China May Reopen Market for U.S. DDGs

distillers_grains_ Photo US Grains CouncilNews out this week that Chinese officials committed to Agriculture Secretary Vilsack that the ban on imports of U.S. distillers grains (DDGs) containing the MIR 162 trait will be dropped is being met with optimism by the ethanol industry.

“While we are still awaiting the official regulatory announcement from China regarding the approval of this policy, it is welcome news for America’s ethanol industry,” said Growth Energy CEO Tom Buis. “I would like to personally thank Secretary Vilsack for his leadership and steadfast commitment to ensuring a resolution to this issue. Additionally, the many hardworking professionals of the USDA and the USTR deserve praise for their dedicated work behind the scenes and for their persistence in working with their Chinese colleagues to re-establish market access for U.S. DDGs.”

“China has always been somewhat schizophrenic with our protein feed,” said Renewable Fuels Association (RFA) president and CEO Bob Dinneen in an interview today. “There are times when they desperately want it and can’t get enough of it, there are times when they will erect these mysterious trade barriers so that we can’t get our product in there … We think we may be getting through it now.”

According to the office of the U.S. Trade Representative
, one of the outcomes of the U.S.-China Joint Commission on Commerce and Trade meetings was in the area of agricultural exports related to biotechnology traits. “China announced that it would approve the importation of new biotechnology varieties of U.S. soybeans and corn ­… and also that it would pursue a regular dialogue with the United States focused on the benefits of the increased use of innovative technologies in agriculture, for both the United States and China.”

Ethanol Report on RFS Anniversary

ethanol-report-adToday, December 19, marks the seventh anniversary of the signing into law of the Energy Independence and Security Act of 2007 which expanded the Renewable Fuel Standard (RFS).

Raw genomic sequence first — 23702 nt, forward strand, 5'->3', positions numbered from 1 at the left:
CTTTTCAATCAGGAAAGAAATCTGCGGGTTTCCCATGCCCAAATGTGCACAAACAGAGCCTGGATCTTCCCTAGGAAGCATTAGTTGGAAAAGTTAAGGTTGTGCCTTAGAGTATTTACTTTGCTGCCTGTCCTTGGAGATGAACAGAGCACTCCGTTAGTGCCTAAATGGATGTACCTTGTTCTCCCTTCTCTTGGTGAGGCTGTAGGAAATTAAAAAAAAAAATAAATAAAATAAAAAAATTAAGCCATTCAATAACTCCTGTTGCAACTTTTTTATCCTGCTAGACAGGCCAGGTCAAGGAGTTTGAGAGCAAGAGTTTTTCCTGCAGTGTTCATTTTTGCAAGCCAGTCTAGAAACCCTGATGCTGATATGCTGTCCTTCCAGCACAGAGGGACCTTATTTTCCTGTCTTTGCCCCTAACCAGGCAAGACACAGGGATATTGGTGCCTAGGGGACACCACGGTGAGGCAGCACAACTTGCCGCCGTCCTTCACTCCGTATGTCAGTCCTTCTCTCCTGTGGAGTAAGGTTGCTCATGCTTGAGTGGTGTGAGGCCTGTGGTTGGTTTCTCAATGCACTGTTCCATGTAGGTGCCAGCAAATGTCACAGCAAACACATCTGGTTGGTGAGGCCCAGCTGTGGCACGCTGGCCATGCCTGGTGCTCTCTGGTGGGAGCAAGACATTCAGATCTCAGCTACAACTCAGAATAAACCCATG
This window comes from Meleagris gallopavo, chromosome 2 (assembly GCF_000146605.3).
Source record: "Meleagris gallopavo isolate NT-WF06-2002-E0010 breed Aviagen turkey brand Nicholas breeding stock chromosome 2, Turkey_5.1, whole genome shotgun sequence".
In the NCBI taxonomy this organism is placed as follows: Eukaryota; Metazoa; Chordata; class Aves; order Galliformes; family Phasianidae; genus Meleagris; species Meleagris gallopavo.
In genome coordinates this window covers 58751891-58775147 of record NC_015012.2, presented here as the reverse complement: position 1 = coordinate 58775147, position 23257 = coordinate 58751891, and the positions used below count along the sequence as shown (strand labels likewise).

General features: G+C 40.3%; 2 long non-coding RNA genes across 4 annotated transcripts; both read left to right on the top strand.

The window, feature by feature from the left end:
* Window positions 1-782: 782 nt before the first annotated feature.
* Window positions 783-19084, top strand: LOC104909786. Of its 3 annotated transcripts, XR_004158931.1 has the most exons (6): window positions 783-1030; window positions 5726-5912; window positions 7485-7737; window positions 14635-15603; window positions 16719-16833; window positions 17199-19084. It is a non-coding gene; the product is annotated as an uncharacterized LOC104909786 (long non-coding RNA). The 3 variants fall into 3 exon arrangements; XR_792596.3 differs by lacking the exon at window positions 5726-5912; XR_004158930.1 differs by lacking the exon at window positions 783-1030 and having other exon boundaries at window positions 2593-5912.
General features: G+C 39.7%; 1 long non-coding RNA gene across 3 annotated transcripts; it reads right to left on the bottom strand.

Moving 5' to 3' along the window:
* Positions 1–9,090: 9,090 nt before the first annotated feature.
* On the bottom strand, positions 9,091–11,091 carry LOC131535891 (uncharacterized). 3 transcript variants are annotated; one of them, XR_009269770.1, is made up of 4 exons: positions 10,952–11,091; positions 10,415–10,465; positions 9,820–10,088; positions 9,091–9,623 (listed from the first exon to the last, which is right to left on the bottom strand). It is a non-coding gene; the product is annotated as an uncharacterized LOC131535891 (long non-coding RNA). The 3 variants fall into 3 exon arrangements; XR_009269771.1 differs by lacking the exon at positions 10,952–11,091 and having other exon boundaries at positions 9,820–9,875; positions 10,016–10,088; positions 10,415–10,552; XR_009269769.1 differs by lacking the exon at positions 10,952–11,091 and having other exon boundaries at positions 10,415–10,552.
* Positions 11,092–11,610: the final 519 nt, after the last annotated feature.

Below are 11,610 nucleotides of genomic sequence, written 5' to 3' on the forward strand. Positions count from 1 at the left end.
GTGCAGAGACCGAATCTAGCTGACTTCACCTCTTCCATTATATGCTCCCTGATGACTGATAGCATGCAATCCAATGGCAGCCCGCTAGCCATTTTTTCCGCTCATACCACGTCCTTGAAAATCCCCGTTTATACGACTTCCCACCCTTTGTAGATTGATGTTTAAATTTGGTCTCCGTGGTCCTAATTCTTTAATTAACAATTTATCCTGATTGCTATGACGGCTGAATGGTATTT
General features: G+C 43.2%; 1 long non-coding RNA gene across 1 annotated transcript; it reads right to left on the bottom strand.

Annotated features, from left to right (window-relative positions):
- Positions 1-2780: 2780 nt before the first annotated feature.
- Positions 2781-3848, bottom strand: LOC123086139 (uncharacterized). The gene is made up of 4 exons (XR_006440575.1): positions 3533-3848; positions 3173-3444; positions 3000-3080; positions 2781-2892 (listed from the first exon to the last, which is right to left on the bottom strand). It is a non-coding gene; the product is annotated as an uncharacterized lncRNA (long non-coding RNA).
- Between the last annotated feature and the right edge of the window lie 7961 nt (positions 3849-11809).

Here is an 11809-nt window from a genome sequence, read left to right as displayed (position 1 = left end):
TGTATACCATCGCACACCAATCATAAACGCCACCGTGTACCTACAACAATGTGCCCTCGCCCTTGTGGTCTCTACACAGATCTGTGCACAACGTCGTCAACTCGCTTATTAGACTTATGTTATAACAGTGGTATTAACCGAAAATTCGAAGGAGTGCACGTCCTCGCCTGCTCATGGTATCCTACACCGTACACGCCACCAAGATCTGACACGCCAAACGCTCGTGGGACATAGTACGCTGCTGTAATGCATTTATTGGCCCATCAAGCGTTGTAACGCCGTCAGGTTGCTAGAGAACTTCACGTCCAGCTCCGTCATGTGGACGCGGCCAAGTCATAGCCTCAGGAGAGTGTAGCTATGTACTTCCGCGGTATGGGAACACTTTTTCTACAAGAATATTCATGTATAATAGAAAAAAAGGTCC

In this Ethanol Report, Renewable Fuels Association (RFA) president and CEO Bob Dinneen remembers that day seven years ago and talks about its accomplishments so far and how EPA needs to move ahead with the law as written. He also comments on the report out this week from the Bipartisan Policy Center recommending changes to the RFS.

Ethanol Report on RFS Anniversary

E85 Ethanol is a Popular Fuel in Iowa

Three Brothers Car Repair E85 pumpE85 ethanol is becoming a popular fuel in Iowa. The Iowa Renewable Fuels Association (IRFA) says motorists in the state bought more than 3.3 million gallons of E85 in the third quarter of 2014, the third highest E85 sales in any quarter on record, and a more than 350,000 gallon increase (12 percent) over the second quarter of 2014.

“It’s encouraging to see motorists stepping up to improve air quality in Iowa while taking advantage of attractive E85 prices in the third quarter of 2014,” stated IRFA Executive Director Monte Shaw. “Price is often a motivator for consumers, but there are many reasons to use E85, including the energy security, environmental and local economic development benefits. And, while falling petroleum prices may curtail E85 sales in the fourth quarter, a record setting year for E85 sales in Iowa is still within reach.”

In Iowa, E85 is a fuel blend containing between 70 and 85 percent ethanol. E85 is currently sold at more than 200 fueling sites in Iowa, and can be used in all flex-fuel vehicles (FFV). To determine if your vehicle can use E85, please check your owner’s manual, the vehicle’s fuel cap, or click here for a list of FFVs.

A list of E85 retailers in Iowa is available here.

POET-DSM Commends Partners in Cellulosic Ethanol Venture

POET DSM logoPOET-DSM is commending its partners in a cellulosic ethanol venture. This company news release says POET is praising Suomen Bioetanoli Oy and the government of Finland after the Finnish government announced a 30 million euros grant to Suomen Bioetanoli Oy to build a plant that will convert wheat straw into about 24 million gallons of ethanol annually.

“Suomen Bioetanoli Oy is taking a bold step forward in growing Europe’s bioeconomy and expanding our sources for transportation fuel,” said Rob van Leen, Chairman of the POET-DSM Board. “Additionally, the grant award shows Finland’s firm commitment to growing sustainable energy production. Our joint venture partners look forward to working with Suomen Bioetanoli Oy to make commercial cellulosic bioethanol a reality in Finland.”

POET and DSM are in discussions with Suomen Bioetanoli Oy on how to utilize process, yeast and enzyme technology from the respective companies for the conversion of cellulose to ethanol.

RFA Refutes Univ of Minnesota Report on Ethanol